More recently, this has been described as “the basic knowledge reasonably available to the parties in the situation in which they found themselves at the time of the conclusion of the contract” (Rainy Sky v. Kookmin Bank). It seems easier to identify what knowledge is reasonably available to the parties than to determine what makes economic sense, which I reviewed in February. This legal concept has become the standard for determining the will of the parties in an agreement since the late 19th century. Objective contract theory replaces the previous norm, known as subjective treaty theory or “meeting of heads” that was commonly applied in the early 1800s. Therefore, the main determinant of the validity of a contract lies in the external actions or performance of the parties, and not in the internal state of mind or intention of the parties that exists at the time of the conclusion of an agreement. But even these scholars, known as “subjectivists,” recognize that by the late nineteenth century, the other side, the “objectivists,” had gained the upper hand, and objective theory is the widely accepted theory. Subjective approach Contract law refers to a legal doctrine that considers a contract concluded on the basis of a subjective combination of spirits to be legally binding. It requires the court to consider the mental state of a contracting party when determining whether a contract is legally enforceable. If an objective approach is used, the court will look at the case from the perspective of a rational person. While many legal experts reject the subjective approach, some believe it should play a more important role in contract law. If two parties reach an agreement through a clear and obvious “leaders` meeting” and also take external actions showing their intention to reach an agreement, the contract could be considered binding. However, both theories could also be used if a party argued that there was no real intention to reach an agreement.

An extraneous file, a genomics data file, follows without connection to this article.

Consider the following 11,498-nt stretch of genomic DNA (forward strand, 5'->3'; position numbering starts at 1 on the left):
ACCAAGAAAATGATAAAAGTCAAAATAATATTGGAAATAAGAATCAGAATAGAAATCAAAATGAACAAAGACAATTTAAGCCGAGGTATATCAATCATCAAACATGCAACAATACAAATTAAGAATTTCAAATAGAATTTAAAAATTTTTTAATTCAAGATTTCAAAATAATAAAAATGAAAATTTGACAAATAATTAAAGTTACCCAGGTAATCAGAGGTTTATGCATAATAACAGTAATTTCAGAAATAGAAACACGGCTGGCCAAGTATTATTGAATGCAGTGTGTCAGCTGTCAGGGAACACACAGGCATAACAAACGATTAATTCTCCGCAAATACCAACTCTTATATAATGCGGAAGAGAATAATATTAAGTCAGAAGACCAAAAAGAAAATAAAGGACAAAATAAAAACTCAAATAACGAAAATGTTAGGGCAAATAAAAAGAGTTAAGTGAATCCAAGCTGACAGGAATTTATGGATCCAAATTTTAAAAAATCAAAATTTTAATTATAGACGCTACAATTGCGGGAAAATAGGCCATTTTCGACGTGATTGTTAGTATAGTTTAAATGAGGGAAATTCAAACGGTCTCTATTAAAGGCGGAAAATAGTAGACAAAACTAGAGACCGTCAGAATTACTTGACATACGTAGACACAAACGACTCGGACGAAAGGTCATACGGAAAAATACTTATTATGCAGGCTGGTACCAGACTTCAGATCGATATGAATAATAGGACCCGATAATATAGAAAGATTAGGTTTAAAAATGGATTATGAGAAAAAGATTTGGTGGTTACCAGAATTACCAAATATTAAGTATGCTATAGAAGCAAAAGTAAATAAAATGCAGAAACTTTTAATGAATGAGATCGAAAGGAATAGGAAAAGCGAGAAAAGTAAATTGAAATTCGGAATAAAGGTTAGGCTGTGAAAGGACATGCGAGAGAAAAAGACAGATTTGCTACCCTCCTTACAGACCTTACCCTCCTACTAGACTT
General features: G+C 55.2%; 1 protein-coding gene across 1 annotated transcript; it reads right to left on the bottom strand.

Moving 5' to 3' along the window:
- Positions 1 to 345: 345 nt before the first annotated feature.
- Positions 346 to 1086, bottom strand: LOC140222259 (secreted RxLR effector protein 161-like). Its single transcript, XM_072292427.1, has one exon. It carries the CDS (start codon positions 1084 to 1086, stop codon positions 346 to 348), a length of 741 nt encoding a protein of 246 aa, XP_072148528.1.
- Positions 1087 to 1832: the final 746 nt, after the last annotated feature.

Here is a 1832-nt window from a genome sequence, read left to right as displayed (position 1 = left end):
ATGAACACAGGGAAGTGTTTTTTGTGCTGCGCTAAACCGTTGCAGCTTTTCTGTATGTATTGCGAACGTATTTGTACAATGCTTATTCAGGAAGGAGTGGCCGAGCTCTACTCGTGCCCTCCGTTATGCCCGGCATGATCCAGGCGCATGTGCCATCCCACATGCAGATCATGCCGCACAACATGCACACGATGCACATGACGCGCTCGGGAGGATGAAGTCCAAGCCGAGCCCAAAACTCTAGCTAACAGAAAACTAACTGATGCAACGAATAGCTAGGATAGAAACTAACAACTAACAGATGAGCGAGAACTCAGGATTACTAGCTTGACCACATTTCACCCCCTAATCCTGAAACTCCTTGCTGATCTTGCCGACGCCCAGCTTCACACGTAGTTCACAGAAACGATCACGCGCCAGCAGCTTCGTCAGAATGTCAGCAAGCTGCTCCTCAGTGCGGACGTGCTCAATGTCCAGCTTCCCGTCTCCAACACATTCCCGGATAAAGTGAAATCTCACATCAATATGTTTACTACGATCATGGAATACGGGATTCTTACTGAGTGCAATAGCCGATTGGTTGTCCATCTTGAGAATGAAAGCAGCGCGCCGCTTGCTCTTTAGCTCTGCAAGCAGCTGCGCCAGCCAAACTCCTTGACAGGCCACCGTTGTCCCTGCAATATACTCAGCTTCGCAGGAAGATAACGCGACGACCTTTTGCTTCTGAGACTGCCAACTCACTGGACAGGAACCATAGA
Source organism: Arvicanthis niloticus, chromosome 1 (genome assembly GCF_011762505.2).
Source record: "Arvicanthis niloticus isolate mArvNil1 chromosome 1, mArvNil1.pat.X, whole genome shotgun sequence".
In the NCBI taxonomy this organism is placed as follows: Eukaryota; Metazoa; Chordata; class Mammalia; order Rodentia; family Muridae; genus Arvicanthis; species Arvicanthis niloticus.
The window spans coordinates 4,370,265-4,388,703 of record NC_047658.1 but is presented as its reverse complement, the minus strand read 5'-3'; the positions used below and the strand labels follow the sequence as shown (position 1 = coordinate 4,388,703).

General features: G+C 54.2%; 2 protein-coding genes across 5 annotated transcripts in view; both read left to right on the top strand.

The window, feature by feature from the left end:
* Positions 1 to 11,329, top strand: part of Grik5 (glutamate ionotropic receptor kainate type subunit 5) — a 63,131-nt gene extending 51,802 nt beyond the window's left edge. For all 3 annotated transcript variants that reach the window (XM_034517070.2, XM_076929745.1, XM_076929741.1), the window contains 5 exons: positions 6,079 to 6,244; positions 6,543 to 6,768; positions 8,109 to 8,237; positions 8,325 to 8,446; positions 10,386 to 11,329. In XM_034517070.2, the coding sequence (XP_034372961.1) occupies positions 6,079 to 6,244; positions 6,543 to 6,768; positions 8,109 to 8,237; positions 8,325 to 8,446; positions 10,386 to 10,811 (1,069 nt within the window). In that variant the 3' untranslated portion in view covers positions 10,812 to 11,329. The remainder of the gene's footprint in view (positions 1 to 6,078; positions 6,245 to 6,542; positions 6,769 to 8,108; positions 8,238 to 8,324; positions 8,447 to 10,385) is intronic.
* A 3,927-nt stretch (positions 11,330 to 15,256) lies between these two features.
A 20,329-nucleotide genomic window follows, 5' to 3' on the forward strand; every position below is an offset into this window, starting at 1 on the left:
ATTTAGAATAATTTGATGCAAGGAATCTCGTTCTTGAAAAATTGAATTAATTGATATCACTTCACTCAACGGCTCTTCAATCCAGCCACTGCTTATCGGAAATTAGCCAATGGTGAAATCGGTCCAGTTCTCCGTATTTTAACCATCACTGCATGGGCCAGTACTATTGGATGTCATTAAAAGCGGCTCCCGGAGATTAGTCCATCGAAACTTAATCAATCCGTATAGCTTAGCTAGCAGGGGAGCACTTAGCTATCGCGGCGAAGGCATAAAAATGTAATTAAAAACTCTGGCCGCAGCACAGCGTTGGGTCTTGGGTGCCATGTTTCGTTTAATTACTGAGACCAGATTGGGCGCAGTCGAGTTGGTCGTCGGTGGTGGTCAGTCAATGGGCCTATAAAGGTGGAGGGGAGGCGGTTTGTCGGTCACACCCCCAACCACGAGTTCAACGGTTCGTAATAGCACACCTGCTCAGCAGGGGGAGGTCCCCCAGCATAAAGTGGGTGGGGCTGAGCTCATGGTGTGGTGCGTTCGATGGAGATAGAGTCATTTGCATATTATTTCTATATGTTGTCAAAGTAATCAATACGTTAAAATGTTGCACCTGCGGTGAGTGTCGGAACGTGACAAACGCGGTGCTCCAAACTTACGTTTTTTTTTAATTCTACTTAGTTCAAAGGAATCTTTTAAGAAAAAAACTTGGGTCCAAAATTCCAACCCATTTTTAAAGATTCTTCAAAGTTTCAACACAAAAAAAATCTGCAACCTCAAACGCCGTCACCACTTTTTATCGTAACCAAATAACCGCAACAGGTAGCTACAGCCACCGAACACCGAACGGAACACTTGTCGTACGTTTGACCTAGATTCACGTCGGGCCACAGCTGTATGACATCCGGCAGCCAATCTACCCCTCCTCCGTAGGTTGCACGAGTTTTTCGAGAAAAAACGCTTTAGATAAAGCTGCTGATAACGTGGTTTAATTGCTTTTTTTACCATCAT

It would depend on whether a “reasonable person” would believe that both parties were working in good faith on the agreement, or whether the agreement was too good to be true and to the obvious advantage of one of the parties. “The contractual intentions of reckless parties should be respected and their transactions should not be corrected by reference to what they intended or could have done if they had been less negligent.” The fifth point is interesting because it suggests a subjective approach. Justice Hildyard acknowledged this point, noting that it was mentioned in Lewison on The Interpretation of Contracts 7th edition, where it was stated that: From a legal perspective, intent can be defined as the state of mind of a person when performing an act or behaving in a particular manner. This is the purpose or reason for a sequence of activities that the person wants to follow. Under contract law, a contract is only legally enforceable if the parties demonstrate their willingness to be legally bound. The fact is that it is not so easy to determine what is reasonably available, because the reality is that there is now a huge amount of information accessible on the Internet, all of which is reasonably available. So, are parties supposed to know all this information or use Internet search engines to search for every piece of potentially relevant information? It is not necessary to have a subjective meeting of minds to make a contract legally enforceable. The court assesses the whole situation and tries to determine whether it is reasonable to attribute such an intention to the parties. In the event that the requirements of the contractual intent review are not met, the court will assume that the party concerned did not intend to enter into a legally enforceable contract. There may be a discrepancy between a party`s objective intention and its subjective intention.
However, the problem with the subjective approach to contract law is that it can force the court to consider data that may not be accurate or reliable and attach unnecessary importance to it. This can undermine the court`s ability to deliver justice. On the other hand, if a party`s subjective intent is supported by valid and reliable evidence, it can improve justice. Determining the exact factual matrix is not as simple as it seems. In Chartbrook v. Persimmon Homes, Lord Justice Hoffmann stated that “there are no conceptual limits to what can be considered context” before deciding that pre-contractual discussions were excluded from the permissible factual context.